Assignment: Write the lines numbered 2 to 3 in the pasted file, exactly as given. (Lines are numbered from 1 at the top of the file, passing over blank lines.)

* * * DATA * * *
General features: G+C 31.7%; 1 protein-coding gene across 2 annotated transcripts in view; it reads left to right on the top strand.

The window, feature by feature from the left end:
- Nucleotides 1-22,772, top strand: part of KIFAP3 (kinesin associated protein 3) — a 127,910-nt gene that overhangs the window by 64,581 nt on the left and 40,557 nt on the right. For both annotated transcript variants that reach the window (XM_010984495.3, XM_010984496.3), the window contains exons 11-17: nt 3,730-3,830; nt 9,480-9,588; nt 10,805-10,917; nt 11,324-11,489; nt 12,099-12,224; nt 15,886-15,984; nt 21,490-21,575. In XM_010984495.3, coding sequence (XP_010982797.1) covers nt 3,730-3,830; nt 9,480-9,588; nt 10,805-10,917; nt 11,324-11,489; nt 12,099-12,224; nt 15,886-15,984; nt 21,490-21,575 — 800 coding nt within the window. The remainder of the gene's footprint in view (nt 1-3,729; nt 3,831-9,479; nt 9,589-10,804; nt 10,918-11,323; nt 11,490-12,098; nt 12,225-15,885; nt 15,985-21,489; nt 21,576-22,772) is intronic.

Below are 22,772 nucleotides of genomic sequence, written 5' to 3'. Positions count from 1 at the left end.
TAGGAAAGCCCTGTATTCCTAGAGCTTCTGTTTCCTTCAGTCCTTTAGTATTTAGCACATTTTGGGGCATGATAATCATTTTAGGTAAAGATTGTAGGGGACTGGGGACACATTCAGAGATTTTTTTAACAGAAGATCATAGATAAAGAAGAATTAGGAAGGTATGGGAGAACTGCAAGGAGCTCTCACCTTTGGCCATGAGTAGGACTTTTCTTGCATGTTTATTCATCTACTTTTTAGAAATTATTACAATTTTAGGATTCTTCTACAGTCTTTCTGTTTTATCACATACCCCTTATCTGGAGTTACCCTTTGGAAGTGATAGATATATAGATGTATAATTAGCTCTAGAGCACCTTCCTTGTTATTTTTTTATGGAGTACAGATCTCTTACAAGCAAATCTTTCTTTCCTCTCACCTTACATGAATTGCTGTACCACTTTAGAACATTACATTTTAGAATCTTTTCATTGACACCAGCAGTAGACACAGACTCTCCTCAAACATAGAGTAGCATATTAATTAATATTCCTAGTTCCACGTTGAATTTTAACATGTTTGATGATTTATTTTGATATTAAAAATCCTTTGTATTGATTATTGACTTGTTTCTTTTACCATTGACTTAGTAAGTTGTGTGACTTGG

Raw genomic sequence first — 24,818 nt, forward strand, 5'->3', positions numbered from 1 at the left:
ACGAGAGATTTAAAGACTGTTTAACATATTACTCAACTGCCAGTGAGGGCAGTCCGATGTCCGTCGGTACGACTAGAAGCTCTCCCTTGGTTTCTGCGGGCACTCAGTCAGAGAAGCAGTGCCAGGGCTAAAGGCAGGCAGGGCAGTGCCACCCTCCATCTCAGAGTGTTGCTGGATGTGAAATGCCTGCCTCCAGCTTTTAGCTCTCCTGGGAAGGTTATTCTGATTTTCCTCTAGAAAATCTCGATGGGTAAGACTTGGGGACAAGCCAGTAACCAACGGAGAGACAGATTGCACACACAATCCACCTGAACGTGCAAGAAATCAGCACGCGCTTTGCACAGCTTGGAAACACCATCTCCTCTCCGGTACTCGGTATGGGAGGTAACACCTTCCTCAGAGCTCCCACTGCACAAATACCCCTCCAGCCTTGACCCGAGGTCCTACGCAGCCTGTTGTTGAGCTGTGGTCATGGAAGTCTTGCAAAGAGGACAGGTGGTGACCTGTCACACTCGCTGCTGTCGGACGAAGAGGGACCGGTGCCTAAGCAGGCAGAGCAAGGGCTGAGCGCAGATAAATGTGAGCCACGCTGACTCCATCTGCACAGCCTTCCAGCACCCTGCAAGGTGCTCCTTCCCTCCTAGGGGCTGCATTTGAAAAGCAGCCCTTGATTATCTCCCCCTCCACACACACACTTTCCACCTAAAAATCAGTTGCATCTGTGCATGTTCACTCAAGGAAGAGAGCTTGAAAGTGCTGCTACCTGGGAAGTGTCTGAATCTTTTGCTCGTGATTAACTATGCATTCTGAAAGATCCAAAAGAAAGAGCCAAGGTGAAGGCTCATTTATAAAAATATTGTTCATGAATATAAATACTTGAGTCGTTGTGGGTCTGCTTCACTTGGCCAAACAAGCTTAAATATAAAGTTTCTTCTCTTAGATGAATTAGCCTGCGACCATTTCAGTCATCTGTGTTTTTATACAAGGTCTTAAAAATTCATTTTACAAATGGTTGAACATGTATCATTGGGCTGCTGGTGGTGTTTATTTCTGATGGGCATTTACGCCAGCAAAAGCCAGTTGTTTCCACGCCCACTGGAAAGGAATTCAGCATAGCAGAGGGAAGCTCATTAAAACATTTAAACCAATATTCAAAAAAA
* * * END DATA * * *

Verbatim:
The window, feature by feature from the left end:
- Nucleotides 1-22,772, top strand: part of KIFAP3 (kinesin associated protein 3) — a 127,910-nt gene that overhangs the window by 64,581 nt on the left and 40,557 nt on the right. For both annotated transcript variants that reach the window (XM_010984495.3, XM_010984496.3), the window contains exons 11-17: nt 3,730-3,830; nt 9,480-9,588; nt 10,805-10,917; nt 11,324-11,489; nt 12,099-12,224; nt 15,886-15,984; nt 21,490-21,575. In XM_010984495.3, coding sequence (XP_010982797.1) covers nt 3,730-3,830; nt 9,480-9,588; nt 10,805-10,917; nt 11,324-11,489; nt 12,099-12,224; nt 15,886-15,984; nt 21,490-21,575 — 800 coding nt within the window. The remainder of the gene's footprint in view (nt 1-3,729; nt 3,831-9,479; nt 9,589-10,804; nt 10,918-11,323; nt 11,490-12,098; nt 12,225-15,885; nt 15,985-21,489; nt 21,576-22,772) is intronic.